October 26, 2016

‘Ban Donald Trump’: UK demands grow for use of anti-extremism laws

Donald Trump has defended his call for a ban on Muslim visitors to the US AP

Donald Trump faced universal anger and ridicule after he called for Muslims to be banned from the United States – and claimed that parts of London were “so radicalised” that police were “afraid for their own lives”.

Furious MPs and Muslim groups argued in response that anti-extremist legislation should be used to ban the billionaire Republican presidential hopeful from the UK if he attempts to visit Britain.

An online petition on Parliament’s website demanding that Mr Trump is banned from the UK had more than 30,000 signatures first thing on Wednesday morning. The Government is obliged to respond to any petition with more than 10,000 signatories.

David Cameron took the unprecedented step of intervening in an American election by issuing a scathing rebuke to the front-runner to gain the Republican nomination for the presidency. The Prime Minister was backed by leaders of all political parties, the candidates to become London mayor, the Metropolitan Police, think-tanks and influential Muslims.

Mr Trump provoked international outrage after saying that there should be “a total and complete shutdown” of Muslims entering the US following last week’s terrorist attack on a Californian social service centre in which 14 people died. He sought to justify his comments by claiming that police were frightened to venture into parts of the British and French capitals because of Islamic extremism.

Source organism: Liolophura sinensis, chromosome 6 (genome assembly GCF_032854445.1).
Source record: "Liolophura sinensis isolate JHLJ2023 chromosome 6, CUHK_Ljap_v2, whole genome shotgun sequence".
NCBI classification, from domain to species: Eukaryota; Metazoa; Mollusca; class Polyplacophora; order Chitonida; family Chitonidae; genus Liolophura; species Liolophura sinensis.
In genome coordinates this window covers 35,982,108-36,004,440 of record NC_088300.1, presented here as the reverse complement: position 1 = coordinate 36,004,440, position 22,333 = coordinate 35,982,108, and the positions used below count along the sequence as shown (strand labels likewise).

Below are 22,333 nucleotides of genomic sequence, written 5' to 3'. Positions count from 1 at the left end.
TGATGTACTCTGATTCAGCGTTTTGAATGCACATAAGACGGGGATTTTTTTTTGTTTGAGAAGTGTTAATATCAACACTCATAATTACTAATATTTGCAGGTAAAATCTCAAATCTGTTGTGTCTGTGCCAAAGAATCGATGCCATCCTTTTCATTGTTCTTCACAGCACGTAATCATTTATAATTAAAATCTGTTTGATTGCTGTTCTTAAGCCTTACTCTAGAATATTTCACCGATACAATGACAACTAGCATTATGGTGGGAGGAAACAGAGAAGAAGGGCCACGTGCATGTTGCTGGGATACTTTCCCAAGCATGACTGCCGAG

“They have sections in Paris which are radicalised where they police refuse to go there because they’re petrified. We have places in London and  other places that are so radicalised the police are afraid for their own lives,” he said.

Mr Cameron’s official spokeswoman declined to say whether his comments might lead to him being barred from the UK. But she said: “The Prime Minister completely disagrees with the comments made by Donald Trump, which are divisive, unhelpful and quite simply wrong.”

Jeremy Corbyn, the Labour leader, denounced the remarks as “an attack on democratic values” and an “affront to common humanity”.

The Scottish First Minister, Nicola Sturgeon, said: “Donald Trump’s comments are obnoxious and offensive, and have rightly been condemned by people across the political spectrum.”

Tim Farron, the Liberal Democrat leader, said: “For someone trying to be president of America it frankly shows why he is utterly unsuited for the role.”

Calls were growing for legislation designed to ban radical preachers from the UK to be applied to Mr Trump if he attempted to fly to Britain.

The Muslim Council of Britain said: “We have been told that those who espouse hatred have no place in the UK. We expect the same rules to apply to [Mr Trump] if he tries to enter the UK.”

Sunder Katwala, the director of the British Future think-tank, said: “Until Trump retracts these highly prejudiced comments, there is a good case for making clear he would be refused entry to the UK by the Home Secretary.”

And the Tory MP Sarah Wollaston said: “If he doesn’t retract the comments, then it is reasonable to question whether there are grounds to ban him from the UK.”